To get them away from the cliff edge we would have to ride around them, close to the edge, and move them in. This was decisively delegated to me.

Great, we have our cow’s, time to head back. At this point we realise that neither of us had been paying attention to where we had come from and now the gate was nowhere in sight. The view while stunning from our vista didn’t help us much. After some debate and mild panic about the correct direction, we headed back and thankfully found the gate and the other groups.

Having joined up with the others we began the long ride back to Lone Wolf with the whole herd. By this time though we were running out of daylight, so a little over halfway back the decision was made to leave the cattle and return for them in the morning. Once they were through a gate to prevent them from wondering back to where we found them, we headed back to Lone Wolf.

We made it back just as it started to get dark. In the morning of day 2 after a hearty breakfast, we headed back to where we had left the herd the night before. The herd had dispersed, not one solitary cow had been kind enough to stay where we had left them. We were sent off in groups again, this time there were 3 of us, to find them and bring them back so we could continue the drive.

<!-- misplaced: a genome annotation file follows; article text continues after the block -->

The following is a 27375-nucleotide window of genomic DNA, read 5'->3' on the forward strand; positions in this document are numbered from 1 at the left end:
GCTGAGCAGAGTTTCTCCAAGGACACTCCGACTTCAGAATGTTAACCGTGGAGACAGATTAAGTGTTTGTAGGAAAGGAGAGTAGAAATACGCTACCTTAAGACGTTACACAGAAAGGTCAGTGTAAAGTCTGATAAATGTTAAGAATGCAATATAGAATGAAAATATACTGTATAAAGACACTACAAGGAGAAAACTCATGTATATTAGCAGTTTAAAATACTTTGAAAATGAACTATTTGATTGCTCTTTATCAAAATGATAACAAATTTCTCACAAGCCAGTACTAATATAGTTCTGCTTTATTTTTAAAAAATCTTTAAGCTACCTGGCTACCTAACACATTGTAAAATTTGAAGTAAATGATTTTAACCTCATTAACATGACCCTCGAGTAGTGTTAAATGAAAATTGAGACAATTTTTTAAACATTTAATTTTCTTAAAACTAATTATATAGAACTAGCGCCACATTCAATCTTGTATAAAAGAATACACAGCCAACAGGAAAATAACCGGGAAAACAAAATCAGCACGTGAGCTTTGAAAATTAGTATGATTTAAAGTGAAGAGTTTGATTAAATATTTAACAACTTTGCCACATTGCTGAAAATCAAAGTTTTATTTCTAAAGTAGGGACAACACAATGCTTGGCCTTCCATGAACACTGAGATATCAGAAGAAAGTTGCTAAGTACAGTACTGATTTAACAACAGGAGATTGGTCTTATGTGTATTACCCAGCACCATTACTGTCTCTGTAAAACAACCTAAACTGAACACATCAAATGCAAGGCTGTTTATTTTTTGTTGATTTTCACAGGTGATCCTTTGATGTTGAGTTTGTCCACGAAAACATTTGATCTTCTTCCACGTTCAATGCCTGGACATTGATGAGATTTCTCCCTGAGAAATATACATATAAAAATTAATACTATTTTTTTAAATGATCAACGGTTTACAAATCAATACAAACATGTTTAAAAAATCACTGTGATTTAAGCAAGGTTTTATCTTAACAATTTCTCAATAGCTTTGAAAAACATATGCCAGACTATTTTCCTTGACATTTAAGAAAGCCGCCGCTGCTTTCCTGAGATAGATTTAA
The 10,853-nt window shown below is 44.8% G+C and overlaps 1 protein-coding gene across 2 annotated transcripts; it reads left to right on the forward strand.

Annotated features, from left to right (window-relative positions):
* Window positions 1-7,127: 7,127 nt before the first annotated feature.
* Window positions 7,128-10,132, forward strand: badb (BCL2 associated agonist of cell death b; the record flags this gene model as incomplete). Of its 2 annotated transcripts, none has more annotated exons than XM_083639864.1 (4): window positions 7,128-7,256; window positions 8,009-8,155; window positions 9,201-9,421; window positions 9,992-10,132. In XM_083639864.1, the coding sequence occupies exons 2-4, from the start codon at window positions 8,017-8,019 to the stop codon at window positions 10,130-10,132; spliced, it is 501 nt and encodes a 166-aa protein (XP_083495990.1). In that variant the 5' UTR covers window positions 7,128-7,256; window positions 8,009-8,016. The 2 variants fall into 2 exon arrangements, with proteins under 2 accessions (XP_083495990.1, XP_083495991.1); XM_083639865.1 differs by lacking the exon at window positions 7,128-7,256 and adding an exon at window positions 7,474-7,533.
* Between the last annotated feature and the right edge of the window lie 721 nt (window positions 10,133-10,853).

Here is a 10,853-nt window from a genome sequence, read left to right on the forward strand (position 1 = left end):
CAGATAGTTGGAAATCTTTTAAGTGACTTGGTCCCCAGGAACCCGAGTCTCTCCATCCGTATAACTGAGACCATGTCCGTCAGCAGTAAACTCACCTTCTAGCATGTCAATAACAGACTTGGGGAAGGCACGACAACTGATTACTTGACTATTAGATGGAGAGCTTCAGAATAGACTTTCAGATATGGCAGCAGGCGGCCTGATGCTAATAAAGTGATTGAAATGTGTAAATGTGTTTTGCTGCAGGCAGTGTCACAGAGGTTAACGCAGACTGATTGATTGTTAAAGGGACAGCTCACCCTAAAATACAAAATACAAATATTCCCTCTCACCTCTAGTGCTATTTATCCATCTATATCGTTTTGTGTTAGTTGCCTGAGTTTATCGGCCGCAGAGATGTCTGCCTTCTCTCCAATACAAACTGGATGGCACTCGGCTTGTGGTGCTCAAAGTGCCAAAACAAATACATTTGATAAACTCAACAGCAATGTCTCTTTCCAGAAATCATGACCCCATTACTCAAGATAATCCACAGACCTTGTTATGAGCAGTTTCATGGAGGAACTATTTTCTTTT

Our small group rode up a ridge and came to a large grass plateau about the size of a football pitch; we were greeted with the sight of six cows grazing on the long grass. I liked these odds, three riders vs six cows. Just then one of the cows let out a long deep mooooo! To which, slowly but surely, one-by-one about 50 cows with calves stood up from their resting place in the long grass. We had become seriously out numbered. We had found half the missing heard! After organising ourselves and rounding up the 50 strong herd we headed down the ridge to the rendezvous point. It was like a movie cliché, a big cloud of dust kicked up by the cows, closely followed by three rookie wranglers (holiday makers); I will confess we were a little smug.